(The Sagres was on a trip around the world at the time, but rather than taking Vasco da Gama’s famous route around the cape of Good Hope, it cut through the Suez Canal.  The ships first such trip in over a decade, it selectively stopped at several countries with strong historical ties to Portugal.)

After sailing to Siam, the Portuguese exchanged some food ideas with the Thais.  Apparently, the Portuguese introduced dessert into Thai culture, before the two countries met people used to just drink a glass of water after meals.

Well, today Portuguese people are being influenced by Thai culture, and learning a thing or two.  Here’s a picture of Andrew, a Portuguese in Thailand who is learning to dance as the celebrations continue.  (He’s at the Vira do Minho in the Siam Museum.)

traditional dancer and modern learner
Andrew learns to dance from a traditional dancer, in front of images of an old ship coming into port

Well, I’ve been getting a lot of pictures about these celebrations, but not much information.

Career Advice from a chin: Follow your dream

You may think you know what to do with the future, but do you? Are you just going to stand there picking your nose all day? If so, Chinny McGringo has a word or two to say to you.

If you can’t see the video for one reason or another, I’ll leave the following abridged transcript and screenshots.

Chinny: “You know what I always say? You know what I always say? Follow your dream, follow your dream.”

Chinny: “So the other day, by Boy comes over. And you know what I say to him? You know what I say? I say, are you just going to stand there picking your nose all day? And do you know what he says? He says-“When indecision haunts, only one chin can help

Chinny Jr: “Yeah dad, I’m just going portrait of Chinny McGringoto stand here picking my nose all day…”

 

How would you react if you were Chinny? What career tips do you have for Generations X, Y and Z?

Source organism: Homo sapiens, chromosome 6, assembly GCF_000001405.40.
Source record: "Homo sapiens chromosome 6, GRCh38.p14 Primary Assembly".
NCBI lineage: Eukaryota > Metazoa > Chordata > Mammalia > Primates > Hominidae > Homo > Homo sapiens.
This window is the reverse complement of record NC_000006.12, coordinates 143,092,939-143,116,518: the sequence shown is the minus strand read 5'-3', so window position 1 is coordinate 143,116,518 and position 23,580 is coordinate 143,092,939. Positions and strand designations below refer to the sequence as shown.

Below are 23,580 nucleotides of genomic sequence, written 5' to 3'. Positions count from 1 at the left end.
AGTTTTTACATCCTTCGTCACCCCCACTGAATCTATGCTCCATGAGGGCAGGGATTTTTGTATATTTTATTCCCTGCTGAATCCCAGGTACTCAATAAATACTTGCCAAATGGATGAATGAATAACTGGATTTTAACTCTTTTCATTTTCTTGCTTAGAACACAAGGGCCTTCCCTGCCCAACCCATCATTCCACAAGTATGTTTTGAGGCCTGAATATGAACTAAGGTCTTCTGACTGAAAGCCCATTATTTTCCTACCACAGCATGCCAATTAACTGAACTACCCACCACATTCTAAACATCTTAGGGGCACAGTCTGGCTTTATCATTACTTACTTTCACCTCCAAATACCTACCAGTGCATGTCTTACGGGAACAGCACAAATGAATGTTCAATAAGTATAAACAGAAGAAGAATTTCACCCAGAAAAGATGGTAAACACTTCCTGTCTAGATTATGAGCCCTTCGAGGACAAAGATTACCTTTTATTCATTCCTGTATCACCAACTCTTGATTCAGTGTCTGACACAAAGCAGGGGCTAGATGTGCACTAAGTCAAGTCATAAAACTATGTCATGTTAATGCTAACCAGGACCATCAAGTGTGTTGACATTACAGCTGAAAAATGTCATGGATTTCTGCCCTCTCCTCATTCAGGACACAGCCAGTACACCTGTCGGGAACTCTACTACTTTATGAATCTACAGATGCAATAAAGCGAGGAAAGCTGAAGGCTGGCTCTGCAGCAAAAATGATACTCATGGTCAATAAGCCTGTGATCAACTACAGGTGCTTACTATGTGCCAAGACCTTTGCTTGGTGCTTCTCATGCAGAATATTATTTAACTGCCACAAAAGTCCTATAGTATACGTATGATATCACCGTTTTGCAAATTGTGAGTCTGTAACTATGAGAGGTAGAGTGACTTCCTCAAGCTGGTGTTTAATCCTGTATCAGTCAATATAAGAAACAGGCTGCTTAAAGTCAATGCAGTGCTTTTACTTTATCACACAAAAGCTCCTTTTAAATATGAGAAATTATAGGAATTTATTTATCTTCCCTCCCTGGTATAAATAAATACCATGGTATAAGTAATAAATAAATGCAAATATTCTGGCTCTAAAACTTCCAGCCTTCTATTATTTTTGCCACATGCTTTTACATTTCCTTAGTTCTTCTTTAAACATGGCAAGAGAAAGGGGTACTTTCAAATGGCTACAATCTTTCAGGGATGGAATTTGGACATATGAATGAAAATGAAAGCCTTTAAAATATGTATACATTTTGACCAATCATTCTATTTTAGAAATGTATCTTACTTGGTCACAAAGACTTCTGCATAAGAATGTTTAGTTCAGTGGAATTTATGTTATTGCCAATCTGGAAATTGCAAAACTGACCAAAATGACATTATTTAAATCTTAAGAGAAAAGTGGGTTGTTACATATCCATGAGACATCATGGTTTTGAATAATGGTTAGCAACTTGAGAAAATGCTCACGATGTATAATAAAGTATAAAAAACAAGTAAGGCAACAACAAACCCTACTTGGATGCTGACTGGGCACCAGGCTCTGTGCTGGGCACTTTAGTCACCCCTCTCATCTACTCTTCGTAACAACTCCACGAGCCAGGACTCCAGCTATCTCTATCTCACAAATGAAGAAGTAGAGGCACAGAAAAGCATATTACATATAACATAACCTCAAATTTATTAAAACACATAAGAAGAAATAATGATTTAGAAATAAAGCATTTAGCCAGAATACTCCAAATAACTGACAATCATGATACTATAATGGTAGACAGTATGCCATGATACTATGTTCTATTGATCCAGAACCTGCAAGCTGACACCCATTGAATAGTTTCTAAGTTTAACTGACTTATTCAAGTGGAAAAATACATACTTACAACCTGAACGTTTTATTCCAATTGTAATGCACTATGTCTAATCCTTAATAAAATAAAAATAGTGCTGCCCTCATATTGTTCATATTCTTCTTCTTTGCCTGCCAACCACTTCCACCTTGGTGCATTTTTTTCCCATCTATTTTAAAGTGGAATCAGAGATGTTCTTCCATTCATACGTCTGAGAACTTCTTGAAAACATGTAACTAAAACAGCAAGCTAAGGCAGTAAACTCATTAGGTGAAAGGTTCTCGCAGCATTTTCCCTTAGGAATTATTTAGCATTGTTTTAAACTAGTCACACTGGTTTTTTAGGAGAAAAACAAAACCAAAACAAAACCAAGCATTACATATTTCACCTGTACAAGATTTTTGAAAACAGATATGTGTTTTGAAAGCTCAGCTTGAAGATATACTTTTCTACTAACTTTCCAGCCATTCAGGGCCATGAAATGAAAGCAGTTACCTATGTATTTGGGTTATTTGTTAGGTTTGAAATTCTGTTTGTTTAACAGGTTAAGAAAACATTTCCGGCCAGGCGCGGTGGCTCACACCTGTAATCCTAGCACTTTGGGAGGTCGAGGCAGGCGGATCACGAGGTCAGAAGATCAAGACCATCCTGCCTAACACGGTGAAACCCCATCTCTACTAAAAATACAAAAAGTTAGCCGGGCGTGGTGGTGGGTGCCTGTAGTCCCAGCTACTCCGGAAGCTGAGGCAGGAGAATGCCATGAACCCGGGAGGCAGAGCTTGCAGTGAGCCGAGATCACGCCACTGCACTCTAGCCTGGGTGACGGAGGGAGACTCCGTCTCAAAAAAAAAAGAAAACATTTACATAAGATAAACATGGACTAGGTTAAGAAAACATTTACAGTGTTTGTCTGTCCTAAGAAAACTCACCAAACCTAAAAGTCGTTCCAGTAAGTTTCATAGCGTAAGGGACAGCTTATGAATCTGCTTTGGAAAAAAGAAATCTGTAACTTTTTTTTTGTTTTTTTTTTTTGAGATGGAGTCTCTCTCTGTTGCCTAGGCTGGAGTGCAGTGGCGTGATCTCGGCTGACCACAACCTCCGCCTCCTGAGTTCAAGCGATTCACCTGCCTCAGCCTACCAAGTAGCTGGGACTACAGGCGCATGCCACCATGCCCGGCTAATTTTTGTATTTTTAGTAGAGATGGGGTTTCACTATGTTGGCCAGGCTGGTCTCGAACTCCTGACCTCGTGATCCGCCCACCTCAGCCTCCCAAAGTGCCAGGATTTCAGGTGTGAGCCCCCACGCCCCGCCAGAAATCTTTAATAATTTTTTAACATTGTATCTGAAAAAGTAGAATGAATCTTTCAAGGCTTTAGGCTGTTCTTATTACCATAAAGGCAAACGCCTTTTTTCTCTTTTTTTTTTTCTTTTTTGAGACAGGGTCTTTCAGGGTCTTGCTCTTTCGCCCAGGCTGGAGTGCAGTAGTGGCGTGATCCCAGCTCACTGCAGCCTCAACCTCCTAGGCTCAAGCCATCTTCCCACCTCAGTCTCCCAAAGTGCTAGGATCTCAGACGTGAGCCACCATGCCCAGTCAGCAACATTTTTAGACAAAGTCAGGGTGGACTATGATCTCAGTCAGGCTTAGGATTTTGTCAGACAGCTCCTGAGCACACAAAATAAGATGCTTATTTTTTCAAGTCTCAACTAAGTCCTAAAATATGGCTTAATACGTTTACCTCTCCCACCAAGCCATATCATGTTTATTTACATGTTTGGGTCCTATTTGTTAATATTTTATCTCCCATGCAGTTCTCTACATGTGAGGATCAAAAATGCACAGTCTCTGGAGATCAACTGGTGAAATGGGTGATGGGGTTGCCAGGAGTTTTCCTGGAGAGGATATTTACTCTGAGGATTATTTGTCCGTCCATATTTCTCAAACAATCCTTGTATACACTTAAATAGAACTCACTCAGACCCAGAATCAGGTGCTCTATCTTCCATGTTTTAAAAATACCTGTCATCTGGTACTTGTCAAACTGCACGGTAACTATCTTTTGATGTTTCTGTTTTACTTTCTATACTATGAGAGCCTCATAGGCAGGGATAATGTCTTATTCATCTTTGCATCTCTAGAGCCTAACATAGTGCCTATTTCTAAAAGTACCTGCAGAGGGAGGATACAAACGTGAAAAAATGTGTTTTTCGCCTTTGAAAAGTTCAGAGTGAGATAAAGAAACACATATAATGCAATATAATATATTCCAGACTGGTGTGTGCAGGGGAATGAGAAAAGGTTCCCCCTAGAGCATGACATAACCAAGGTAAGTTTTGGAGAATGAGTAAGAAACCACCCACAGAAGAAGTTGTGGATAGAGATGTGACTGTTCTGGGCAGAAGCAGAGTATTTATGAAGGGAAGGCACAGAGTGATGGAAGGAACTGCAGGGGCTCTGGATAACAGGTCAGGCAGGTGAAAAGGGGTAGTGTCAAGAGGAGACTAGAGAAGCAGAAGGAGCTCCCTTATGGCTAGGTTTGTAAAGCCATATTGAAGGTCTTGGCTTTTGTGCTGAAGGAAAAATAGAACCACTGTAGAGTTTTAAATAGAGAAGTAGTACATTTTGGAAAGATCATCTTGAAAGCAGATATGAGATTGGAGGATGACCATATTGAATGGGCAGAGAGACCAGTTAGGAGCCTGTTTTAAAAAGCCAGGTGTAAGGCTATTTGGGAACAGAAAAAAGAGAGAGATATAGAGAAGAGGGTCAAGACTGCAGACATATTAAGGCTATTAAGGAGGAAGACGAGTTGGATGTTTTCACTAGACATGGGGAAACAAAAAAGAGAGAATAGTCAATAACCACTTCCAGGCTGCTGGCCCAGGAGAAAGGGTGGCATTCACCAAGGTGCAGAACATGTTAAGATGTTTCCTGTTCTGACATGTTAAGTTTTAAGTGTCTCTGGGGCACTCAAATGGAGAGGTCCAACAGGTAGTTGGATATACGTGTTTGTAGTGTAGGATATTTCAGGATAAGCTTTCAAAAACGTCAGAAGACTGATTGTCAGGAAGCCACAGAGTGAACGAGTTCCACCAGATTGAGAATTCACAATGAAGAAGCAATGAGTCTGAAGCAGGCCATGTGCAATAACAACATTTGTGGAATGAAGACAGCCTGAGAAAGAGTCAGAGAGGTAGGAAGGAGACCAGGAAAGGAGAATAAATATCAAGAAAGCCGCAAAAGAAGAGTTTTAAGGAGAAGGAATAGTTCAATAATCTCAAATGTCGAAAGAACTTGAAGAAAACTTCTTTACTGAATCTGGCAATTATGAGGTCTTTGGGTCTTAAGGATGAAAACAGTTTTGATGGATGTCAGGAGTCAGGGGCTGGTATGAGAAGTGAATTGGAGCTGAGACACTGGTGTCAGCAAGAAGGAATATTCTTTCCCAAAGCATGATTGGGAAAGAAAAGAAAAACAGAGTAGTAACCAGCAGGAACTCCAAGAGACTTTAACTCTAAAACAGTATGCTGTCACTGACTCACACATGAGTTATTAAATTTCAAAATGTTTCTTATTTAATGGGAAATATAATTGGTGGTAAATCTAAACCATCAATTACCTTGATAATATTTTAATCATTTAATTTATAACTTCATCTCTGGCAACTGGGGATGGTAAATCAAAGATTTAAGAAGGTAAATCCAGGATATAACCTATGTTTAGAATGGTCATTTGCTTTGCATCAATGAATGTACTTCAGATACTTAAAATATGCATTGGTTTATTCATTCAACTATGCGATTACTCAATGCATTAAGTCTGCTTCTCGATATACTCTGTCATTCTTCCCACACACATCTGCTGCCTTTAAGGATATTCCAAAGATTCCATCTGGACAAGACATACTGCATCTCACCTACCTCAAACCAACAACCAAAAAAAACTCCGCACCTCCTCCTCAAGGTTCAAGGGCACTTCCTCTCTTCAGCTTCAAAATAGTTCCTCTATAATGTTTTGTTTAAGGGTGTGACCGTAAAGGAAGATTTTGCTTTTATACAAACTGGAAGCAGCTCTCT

Well, Professor Chinny McGringo knew exactly what he wanted to say, and if you watch this video, Professor McGringo may be able to help you too.

Jobs Hope and Future in the Reagan era: part II

Last time, we reintroduced the “me” generation.  We told you that one writer represented everything good about the eighties.  And you asked us who that was.

In the 1980s, everything was planned ahead.  Before a film was made, they had a screenplay.  So while Back to The Future didn’t hit the screens until 1985, many people already knew what to expect in 1984. Continue reading Jobs Hope and Future in the Reagan era: part II

In 1984 we had Ronald Reagan, the Tupperware Party, Steve Jobs, Bob Hope, and Back to the Future

In 1984 we had Ronald Reagan, the Tupperware Party, Steve Jobs, Bob Hope, and Back to the Future.

27 years later we have Barrack Obama and the Tea Party, no Jobs, no Hope and no Future.

Reagan is a man who defines an era.  The 1980s were known as the “me” generation, a time when people were said to be selfish.

older Ronald Reagan wearing red tie
Ronald Reagan at the White House, October 3 1984

Continue reading In 1984 we had Ronald Reagan, the Tupperware Party, Steve Jobs, Bob Hope, and Back to the Future